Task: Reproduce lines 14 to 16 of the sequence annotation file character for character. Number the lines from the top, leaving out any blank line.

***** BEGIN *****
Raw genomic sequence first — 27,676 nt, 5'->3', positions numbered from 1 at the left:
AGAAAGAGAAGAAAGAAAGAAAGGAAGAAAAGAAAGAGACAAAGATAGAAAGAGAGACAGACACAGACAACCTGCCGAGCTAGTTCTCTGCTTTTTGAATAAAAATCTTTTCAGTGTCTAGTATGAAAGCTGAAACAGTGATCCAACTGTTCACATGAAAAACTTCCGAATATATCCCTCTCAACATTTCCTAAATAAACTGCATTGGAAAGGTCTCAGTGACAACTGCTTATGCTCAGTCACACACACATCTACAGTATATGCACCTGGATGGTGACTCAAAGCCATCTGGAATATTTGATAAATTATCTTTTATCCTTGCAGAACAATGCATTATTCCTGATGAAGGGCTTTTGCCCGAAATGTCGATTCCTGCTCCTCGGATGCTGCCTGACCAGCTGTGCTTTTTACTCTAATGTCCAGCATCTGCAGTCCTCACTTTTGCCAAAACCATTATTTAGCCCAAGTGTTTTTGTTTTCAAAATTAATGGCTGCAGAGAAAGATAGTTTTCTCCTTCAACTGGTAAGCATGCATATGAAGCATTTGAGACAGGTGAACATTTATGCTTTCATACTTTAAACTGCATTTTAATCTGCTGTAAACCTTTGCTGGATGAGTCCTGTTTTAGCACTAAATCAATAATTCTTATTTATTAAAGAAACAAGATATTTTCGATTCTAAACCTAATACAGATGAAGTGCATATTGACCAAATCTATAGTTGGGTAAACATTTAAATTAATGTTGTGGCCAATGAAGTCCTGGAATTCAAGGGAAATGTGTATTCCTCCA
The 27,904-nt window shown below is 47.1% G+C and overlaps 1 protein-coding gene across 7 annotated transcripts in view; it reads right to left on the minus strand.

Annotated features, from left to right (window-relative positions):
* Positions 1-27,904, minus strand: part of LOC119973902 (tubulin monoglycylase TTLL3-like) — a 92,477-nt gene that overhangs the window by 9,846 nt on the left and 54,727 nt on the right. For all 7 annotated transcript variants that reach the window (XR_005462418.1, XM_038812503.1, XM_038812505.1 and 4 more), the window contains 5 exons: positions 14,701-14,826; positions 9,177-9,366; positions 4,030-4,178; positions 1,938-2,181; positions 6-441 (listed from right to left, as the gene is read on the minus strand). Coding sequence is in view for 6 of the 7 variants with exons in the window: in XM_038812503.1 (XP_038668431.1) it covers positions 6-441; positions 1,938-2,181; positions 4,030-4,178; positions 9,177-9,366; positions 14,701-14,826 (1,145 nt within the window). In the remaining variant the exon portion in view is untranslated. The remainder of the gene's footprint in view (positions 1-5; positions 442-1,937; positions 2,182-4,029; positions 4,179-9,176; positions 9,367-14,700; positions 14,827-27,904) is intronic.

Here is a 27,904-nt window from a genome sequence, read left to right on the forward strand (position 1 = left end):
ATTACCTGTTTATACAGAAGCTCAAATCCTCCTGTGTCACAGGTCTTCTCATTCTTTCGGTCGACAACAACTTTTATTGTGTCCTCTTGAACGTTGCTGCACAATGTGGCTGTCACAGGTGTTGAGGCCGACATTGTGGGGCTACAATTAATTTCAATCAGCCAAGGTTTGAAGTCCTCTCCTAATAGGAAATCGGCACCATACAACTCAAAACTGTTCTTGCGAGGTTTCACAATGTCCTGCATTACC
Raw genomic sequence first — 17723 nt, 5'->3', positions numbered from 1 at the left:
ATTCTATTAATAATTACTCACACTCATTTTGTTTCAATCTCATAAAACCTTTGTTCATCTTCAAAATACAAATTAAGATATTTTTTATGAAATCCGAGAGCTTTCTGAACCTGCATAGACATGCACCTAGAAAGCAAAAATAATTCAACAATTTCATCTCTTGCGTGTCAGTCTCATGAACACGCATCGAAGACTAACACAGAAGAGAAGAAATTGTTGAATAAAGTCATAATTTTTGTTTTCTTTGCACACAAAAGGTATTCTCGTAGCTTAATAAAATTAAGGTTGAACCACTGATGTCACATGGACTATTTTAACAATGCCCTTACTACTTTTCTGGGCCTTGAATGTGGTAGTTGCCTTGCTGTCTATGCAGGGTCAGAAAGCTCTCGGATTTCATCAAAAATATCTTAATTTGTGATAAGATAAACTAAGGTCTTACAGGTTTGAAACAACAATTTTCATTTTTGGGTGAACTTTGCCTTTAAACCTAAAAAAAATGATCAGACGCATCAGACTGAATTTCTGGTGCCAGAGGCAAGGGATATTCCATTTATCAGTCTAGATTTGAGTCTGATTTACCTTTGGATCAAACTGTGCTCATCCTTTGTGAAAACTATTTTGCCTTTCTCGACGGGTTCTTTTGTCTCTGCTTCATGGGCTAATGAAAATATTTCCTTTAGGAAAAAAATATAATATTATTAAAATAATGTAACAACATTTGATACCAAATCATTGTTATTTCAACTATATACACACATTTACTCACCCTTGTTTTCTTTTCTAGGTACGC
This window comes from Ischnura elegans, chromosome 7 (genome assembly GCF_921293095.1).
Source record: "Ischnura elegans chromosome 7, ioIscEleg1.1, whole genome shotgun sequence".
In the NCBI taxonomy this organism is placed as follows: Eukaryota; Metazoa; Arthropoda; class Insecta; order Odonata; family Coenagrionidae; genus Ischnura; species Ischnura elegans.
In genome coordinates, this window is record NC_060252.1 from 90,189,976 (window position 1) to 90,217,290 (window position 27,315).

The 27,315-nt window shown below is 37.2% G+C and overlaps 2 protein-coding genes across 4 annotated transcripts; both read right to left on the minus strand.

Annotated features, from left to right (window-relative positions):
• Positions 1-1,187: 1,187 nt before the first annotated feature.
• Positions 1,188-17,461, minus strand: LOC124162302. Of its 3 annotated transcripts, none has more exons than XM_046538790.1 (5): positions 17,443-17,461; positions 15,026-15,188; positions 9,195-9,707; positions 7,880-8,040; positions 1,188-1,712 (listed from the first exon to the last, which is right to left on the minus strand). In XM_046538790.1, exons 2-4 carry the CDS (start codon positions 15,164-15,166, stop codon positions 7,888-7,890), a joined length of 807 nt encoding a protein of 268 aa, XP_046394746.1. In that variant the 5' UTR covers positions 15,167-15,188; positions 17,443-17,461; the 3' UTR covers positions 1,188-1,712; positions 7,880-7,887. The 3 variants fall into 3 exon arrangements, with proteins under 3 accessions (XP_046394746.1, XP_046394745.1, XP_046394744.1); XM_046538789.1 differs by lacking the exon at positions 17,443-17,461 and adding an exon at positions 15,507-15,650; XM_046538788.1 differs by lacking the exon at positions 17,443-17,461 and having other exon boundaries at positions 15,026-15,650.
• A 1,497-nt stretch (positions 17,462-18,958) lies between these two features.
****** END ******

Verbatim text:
The 27,315-nt window shown below is 37.2% G+C and overlaps 2 protein-coding genes across 4 annotated transcripts; both read right to left on the minus strand.

Annotated features, from left to right (window-relative positions):
• Positions 1-1,187: 1,187 nt before the first annotated feature.